Nuclear compartment-associated genome organization

The very long life of the neuronal nucleus and genome


For decades, neurons in the adult human brain need to maintain their genome in a state that enables the specialized gene expression underlying our ability to think, remember, and move.  

In the nucleus, specific regions of the genome physically interact with distinct membraneless compartments that harbor specialized functions for gene regulation.  This aspect of three-dimensional (3D) genome architecture plays key roles in chromatin biology, transcription, and RNA processing.  

While most cell types are periodically replaced through a process that involves cell division, neurons do not globally “reset” their genome architecture through DNA replication and mitosis.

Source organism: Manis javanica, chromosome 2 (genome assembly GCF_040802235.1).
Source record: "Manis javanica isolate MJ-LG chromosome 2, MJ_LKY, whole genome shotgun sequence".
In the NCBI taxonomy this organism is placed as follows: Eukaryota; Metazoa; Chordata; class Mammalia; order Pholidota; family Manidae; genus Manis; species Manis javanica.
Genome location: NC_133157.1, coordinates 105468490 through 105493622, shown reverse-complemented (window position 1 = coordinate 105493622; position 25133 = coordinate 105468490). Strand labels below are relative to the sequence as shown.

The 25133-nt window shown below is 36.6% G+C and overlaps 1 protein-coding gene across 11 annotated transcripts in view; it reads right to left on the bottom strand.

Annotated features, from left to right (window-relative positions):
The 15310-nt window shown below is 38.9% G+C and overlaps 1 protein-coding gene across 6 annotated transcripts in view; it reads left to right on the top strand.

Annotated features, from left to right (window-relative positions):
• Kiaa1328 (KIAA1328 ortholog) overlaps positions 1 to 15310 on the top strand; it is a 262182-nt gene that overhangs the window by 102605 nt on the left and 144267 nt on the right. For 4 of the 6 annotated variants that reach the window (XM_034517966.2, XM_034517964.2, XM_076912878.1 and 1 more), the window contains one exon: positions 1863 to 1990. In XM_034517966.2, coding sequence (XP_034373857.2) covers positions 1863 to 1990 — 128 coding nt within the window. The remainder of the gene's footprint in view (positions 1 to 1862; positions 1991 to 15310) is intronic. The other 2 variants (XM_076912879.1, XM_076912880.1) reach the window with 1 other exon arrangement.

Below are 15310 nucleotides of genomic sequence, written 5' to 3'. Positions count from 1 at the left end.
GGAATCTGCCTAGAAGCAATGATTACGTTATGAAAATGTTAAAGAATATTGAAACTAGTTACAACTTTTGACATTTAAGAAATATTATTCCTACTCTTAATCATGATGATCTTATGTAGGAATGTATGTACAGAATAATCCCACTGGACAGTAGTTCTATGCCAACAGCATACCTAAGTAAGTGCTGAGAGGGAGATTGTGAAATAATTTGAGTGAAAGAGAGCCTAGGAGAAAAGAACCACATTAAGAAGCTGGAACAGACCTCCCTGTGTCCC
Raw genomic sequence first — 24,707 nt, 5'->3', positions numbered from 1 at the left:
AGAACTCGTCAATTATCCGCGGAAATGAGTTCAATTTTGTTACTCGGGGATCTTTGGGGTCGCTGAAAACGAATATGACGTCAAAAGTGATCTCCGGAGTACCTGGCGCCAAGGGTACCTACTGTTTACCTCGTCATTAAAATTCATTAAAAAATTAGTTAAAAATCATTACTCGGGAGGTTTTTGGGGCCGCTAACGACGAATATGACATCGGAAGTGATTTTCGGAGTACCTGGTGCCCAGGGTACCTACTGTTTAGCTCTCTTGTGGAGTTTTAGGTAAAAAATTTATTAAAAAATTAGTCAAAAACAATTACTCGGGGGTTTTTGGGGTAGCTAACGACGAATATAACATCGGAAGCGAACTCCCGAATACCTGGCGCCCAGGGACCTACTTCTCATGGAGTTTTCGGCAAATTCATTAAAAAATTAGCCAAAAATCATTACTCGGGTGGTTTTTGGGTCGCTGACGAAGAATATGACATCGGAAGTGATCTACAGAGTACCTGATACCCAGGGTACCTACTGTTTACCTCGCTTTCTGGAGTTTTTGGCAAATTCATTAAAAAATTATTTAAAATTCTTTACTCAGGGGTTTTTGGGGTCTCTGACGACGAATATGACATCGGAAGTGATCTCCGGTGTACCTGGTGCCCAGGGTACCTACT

Thus, in neurons, the structural-spatial organization of the genome is of particular importance.  

The lamina, pores, nucleoli, and speckles are nuclear compartments with gene regulatory functions.  Specific regions of the genome (LADs, NADs, and SPADs) interact with these compartments.  

A new, easy-to-use tool for mapping nuclear compartments


 Click here for cartoon of GO-CaRT in action! 


Because of technical limitations, nuclear compartment-associated genome organization in brain cells had been unknown.  

We recently developed GO-CaRT (Genome Organization using Cut and Run Technology) to map such genomic interactions in mouse and human brain cells.  In GO-CaRT, protein A fused Micrococcal nuclease (pA-MNase) is localized to genomic DNA that is in close proximity to a nuclear compartment as defined by specific antibodies, and the cleaved DNA fragments are identified by paired end sequencing.  GO-CaRT requires relatively few cells (~50,000 cells) and is simple to perform (takes only about 1 day).  To learn more, click here for a JRNLclub presentation.  


Some ongoing research...